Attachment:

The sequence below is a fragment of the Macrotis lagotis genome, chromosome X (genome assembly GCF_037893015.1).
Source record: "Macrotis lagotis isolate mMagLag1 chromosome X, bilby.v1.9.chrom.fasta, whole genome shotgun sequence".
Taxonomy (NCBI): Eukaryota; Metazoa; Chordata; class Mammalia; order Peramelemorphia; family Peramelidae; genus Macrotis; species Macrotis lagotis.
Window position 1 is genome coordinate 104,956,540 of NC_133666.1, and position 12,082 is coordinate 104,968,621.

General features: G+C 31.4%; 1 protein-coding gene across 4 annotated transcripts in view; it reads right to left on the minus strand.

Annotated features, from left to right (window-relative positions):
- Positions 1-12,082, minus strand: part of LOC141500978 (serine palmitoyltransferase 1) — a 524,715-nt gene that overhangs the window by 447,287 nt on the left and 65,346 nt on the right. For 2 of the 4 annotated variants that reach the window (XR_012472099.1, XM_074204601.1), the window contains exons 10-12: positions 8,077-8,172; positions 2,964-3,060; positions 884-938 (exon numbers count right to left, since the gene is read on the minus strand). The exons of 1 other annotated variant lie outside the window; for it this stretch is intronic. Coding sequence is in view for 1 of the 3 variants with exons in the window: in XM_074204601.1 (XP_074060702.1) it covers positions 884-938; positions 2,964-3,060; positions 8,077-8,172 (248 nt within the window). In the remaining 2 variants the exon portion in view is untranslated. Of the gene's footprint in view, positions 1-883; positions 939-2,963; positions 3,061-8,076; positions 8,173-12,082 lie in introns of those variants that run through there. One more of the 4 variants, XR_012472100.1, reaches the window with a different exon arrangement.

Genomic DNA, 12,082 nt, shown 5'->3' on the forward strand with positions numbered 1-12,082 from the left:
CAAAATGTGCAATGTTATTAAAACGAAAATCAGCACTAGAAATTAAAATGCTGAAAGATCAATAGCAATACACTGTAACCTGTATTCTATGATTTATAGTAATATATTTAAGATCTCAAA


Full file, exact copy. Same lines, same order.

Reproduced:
The sequence below is a fragment of the Macrotis lagotis genome, chromosome X (genome assembly GCF_037893015.1).
Source record: "Macrotis lagotis isolate mMagLag1 chromosome X, bilby.v1.9.chrom.fasta, whole genome shotgun sequence".
Taxonomy (NCBI): Eukaryota; Metazoa; Chordata; class Mammalia; order Peramelemorphia; family Peramelidae; genus Macrotis; species Macrotis lagotis.
Window position 1 is genome coordinate 104,956,540 of NC_133666.1, and position 12,082 is coordinate 104,968,621.

General features: G+C 31.4%; 1 protein-coding gene across 4 annotated transcripts in view; it reads right to left on the minus strand.

Annotated features, from left to right (window-relative positions):
- Positions 1-12,082, minus strand: part of LOC141500978 (serine palmitoyltransferase 1) — a 524,715-nt gene that overhangs the window by 447,287 nt on the left and 65,346 nt on the right. For 2 of the 4 annotated variants that reach the window (XR_012472099.1, XM_074204601.1), the window contains exons 10-12: positions 8,077-8,172; positions 2,964-3,060; positions 884-938 (exon numbers count right to left, since the gene is read on the minus strand). The exons of 1 other annotated variant lie outside the window; for it this stretch is intronic. Coding sequence is in view for 1 of the 3 variants with exons in the window: in XM_074204601.1 (XP_074060702.1) it covers positions 884-938; positions 2,964-3,060; positions 8,077-8,172 (248 nt within the window). In the remaining 2 variants the exon portion in view is untranslated. Of the gene's footprint in view, positions 1-883; positions 939-2,963; positions 3,061-8,076; positions 8,173-12,082 lie in introns of those variants that run through there. One more of the 4 variants, XR_012472100.1, reaches the window with a different exon arrangement.

Genomic DNA, 12,082 nt, shown 5'->3' on the forward strand with positions numbered 1-12,082 from the left:
CAAAATGTGCAATGTTATTAAAACGAAAATCAGCACTAGAAATTAAAATGCTGAAAGATCAATAGCAATACACTGTAACCTGTATTCTATGATTTATAGTAATATATTTAAGATCTCAAA